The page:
Food in Spain

It should come as no surprise that the food in Spain made a big impression on me. If that comes as a surprise you are obviously new to this blog, in which case, Welcome!

I’ll miss the breakfast churros

Spain

And the churro makers with windows into their kitchens

Spain

Offset the grease with some fresh squeezed juice. It comes in every imaginable combination

Spain

Tapas, of course. I applaud the American restaurants that offer tapas style food because my ideal dinner includes a few bites of a dozen things instead of a dozen bites of one thing.

SpainChorizo braised in apple cider.

SpainAsparagus grilled with olive oil and salt

Anchovies and basil on grilled bread

And speaking of bread. It’s everywhere. With everything. Grilled and smeared with tomato and garlic

Spain

Delivered fresh every morning in big crates

Spain

Everywhere.

Spain

Eat it with paella

Spain

Alongside things you’ve never seen before

SpainI thought maybe these were Dragon claws, but it turns out they’re gooseneck barnacles.

And if the exotic doesn’t appeal, how about some jamon?

Spain

Because seriously, ham is the only thing you’ll see more of in Spain than bread. It’s even in bars.

Spain

And when you’re all overloaded on salt and grease, cool off with some gelato

SpainThe blue is simply called “Blue ice” so I guess blue is now a flavor.

And speaking of things that are strange, how about this guy

Spain

His gelato is so delicious that he’s eating himself.

Oh Spain, I’m gonna miss you. Creepy gelato guys and all…

Churches, Chocolate and Corey

My friend Missy pointed out that I haven’t explained anything about the wheres and whys and whos of this trip and that’s unlike me. She’s right. I am remiss.

I’m in Spain for 2 weeks, one of those weeks with my friend Corey, who I toured with on The Producers

Apparently it’s my summer for hanging out with Producers’ kids (see also Ryan McAlpine).

Corey had time off and wanted to go somewhere. I always want to go somewhere and lack only someone who wants to go with me. He said Spain or France? I said Spain. Ergo and voila, here we are.

I picked Spain because some of my favorite artists came from here or worked here (Hemingway, Goya, Picasso, Dali) and I hope to absorb some of their inspiration. I’m also here to extend my “Year of the Road Trip” by driving around Spain, which is an adventure that deserves a post of its own so I’ll write about that tomorrow.

Today you’ll get the last bits of our madhouse dash through Barcelona where the sights swung the entire length of the spectrum from pedestrian to mind blowing.

The Chocolate Museum (the Museu de la Xocolata) falls into the pedestrian category even though the museum tickets are chocolate bars. This must be a new thing because they also have a ticket machine like the kind you see in the subway and I definitely saw a girl ahead of me try to stick her candy bar “ticket” into the machine before the guard stopped her and let her in the door. I wonder how much melted chocolate is in that machine…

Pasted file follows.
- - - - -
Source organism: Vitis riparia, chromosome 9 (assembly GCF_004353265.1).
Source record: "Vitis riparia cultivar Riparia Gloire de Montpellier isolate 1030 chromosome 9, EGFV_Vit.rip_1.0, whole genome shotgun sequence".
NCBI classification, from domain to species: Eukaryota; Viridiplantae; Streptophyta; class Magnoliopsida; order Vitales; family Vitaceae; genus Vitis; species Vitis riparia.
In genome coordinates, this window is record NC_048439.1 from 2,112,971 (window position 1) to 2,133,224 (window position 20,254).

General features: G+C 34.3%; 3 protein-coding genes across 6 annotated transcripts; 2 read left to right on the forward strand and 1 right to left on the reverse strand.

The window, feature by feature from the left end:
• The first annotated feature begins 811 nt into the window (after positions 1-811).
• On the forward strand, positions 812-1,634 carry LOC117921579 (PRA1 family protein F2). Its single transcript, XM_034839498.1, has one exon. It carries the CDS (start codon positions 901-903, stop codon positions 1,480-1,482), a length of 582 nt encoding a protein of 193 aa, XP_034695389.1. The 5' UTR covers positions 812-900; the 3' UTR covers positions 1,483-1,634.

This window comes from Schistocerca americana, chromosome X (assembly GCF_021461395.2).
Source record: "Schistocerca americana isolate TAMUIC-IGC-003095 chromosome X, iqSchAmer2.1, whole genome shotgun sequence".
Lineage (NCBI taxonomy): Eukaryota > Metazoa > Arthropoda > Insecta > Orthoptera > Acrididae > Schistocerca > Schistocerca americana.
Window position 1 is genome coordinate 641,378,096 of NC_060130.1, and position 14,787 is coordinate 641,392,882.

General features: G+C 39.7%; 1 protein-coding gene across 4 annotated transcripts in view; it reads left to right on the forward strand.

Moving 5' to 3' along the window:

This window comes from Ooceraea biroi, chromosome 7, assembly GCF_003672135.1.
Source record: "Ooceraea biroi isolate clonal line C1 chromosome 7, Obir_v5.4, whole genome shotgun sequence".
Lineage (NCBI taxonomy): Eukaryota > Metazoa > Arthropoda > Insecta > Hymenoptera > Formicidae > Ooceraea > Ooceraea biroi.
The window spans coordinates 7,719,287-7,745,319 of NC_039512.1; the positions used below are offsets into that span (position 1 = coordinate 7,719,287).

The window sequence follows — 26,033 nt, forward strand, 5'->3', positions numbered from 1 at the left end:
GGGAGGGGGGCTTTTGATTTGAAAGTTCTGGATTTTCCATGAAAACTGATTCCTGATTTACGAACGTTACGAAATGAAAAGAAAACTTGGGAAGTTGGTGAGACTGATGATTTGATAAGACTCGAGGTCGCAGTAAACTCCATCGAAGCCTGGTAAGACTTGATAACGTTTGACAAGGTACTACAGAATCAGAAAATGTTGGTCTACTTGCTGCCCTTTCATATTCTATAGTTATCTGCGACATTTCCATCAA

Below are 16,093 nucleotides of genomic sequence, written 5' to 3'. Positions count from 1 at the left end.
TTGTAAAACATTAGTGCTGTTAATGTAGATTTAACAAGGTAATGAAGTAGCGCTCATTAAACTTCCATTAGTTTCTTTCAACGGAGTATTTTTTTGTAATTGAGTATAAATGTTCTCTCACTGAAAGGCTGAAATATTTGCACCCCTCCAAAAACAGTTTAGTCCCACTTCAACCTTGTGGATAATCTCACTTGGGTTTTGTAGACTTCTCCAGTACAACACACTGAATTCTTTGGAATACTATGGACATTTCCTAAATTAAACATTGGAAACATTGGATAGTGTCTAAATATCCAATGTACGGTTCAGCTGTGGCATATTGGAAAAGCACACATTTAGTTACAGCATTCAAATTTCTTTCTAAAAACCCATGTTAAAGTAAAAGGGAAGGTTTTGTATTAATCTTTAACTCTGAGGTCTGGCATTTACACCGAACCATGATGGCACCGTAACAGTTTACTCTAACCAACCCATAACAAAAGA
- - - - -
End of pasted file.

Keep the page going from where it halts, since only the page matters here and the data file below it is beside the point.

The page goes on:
The museum is light on information and has terrible audio visual displays involving slide carousels like a vacation from 1975, but it does display some intricate chocolate sculptures:

Barcelona Spain

And they have a cafe where we ordered hot chocolate so dense it was less a drink than a melted candy bar.

Barcelona Spain

We followed this ho-hum experience with La Sagrada Familia, which is easily the most awe inspiring cathedral I’ve seen in any country.

Designed and begun by Antoni Gaudi, who built a 1:10 scale model UPSIDE DOWN using wire and bags of lead shot to show the proper curve of the parabolas and archways.

Barcelona Spain

The scale makes it almost impossible to photograph, though the interior is easier than the exterior.

Barcelona Spain

I love that woman in front :)

The light is tremendous

Barcelona Spain

Barcelona Spain

And everyone bumps into everyone else because we’re all looking up. Stunning.

They put a couple elevators in, like the Basilica in Zaragoza, so you can travel to the top of the cathedral and then walk down a tight twisty staircase

Barcelona Spain

Looking out the windows at rooftop views of Barcelona

Barcelona Spain

That it’s unfinished makes this cathedral even more awe inspiring. Gaudi worked on it for 50-ish years and left detailed models and blueprints that were subsequently destroyed by looters during the Spanish Civil War in the 1930s. Engineers and designers spent years reconstructing his models from the wreckage and going ahead with the cathedral construction and they estimate they’ll complete it by the middle of this century. Meanwhile, cranes and tarps interfere in every picture:

Barcelona Spain

There are a lot of things that would bring me back to Spain but getting to see the completed Sagrada Familia is at the top of the list.

It was Corey’s last night so we found a great restaurant and had paella. Ours was delicious but less photogenic than this one that I took in the Mercat

Barcelona Spain

And then Corey left at the literal crack of dawn to fly to Madrid and catch his flight back to the states. It’s been such a fun trip with him and I’d do it again in a second.

Barcelona Spain

Bye Corey!

Tomorrow: on my own in Spain.